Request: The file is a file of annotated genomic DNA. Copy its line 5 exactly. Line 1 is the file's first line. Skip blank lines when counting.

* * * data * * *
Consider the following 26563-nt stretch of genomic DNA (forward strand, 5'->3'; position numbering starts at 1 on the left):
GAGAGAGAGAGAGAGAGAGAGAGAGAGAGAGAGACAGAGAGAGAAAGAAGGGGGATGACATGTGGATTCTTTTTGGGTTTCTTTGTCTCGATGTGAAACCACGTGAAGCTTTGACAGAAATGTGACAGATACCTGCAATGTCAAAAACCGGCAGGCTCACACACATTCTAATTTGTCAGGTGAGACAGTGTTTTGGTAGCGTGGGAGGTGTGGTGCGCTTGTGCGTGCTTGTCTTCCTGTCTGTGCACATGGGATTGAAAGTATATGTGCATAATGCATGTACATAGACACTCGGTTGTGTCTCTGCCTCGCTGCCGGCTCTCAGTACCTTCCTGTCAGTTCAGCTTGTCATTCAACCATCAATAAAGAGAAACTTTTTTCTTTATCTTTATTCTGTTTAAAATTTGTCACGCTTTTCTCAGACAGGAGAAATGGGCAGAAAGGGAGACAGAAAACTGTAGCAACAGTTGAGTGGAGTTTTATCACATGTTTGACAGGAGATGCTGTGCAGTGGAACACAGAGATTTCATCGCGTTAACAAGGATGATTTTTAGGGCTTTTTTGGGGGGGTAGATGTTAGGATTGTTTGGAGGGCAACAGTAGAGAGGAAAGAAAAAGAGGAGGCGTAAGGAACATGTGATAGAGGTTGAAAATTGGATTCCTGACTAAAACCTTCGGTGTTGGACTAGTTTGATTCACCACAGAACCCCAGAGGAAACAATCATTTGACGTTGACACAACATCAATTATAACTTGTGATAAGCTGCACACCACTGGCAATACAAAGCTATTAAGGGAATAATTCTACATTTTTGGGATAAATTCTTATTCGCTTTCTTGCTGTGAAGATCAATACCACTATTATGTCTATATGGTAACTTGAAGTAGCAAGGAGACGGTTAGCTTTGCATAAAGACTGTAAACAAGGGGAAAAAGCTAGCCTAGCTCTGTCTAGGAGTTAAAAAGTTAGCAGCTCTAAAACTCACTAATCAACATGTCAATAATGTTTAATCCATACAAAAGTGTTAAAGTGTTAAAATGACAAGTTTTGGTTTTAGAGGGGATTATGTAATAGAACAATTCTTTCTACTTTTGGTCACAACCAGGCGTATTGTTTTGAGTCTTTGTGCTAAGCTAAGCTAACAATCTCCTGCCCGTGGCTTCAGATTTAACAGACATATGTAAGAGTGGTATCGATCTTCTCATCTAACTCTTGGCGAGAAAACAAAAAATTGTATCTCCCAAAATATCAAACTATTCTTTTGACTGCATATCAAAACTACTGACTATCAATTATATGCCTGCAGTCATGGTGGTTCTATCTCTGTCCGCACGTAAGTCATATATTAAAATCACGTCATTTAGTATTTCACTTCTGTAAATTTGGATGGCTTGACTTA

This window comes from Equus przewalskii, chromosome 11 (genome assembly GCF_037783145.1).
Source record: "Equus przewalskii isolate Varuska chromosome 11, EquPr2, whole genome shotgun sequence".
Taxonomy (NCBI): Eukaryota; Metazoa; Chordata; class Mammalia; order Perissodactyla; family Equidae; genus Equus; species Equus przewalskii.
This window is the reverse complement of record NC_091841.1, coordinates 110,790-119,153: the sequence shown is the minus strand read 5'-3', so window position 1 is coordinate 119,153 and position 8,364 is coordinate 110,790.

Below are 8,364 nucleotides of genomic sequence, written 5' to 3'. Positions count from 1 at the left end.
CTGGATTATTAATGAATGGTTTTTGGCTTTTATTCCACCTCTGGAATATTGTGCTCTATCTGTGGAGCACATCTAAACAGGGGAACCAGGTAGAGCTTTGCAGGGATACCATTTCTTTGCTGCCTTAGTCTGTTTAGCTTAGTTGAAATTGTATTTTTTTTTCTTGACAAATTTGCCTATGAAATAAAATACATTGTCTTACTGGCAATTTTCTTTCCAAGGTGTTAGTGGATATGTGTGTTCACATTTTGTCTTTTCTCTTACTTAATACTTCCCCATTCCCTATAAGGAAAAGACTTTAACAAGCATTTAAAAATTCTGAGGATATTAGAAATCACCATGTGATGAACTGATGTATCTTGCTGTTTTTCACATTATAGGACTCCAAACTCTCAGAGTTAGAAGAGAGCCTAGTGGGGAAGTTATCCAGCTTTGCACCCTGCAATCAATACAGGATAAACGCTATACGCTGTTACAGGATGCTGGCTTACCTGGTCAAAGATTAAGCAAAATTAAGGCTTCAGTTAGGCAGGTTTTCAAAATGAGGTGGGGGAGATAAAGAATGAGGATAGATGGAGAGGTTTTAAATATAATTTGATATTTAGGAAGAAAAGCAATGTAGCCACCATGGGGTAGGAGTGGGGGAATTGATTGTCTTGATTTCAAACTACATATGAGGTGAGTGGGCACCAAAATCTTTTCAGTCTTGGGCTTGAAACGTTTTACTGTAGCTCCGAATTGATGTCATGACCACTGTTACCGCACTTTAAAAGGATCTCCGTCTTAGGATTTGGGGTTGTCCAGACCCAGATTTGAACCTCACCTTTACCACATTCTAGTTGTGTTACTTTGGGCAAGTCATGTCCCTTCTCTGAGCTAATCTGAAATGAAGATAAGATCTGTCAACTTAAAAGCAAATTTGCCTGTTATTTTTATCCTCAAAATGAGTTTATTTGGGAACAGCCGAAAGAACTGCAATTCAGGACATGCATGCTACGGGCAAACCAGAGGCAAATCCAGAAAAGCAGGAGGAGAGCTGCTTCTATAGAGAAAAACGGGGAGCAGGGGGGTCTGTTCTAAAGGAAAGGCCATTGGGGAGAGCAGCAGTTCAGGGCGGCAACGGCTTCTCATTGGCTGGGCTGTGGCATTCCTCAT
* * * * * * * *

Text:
Taxonomy (NCBI): Eukaryota; Metazoa; Chordata; class Mammalia; order Perissodactyla; family Equidae; genus Equus; species Equus przewalskii.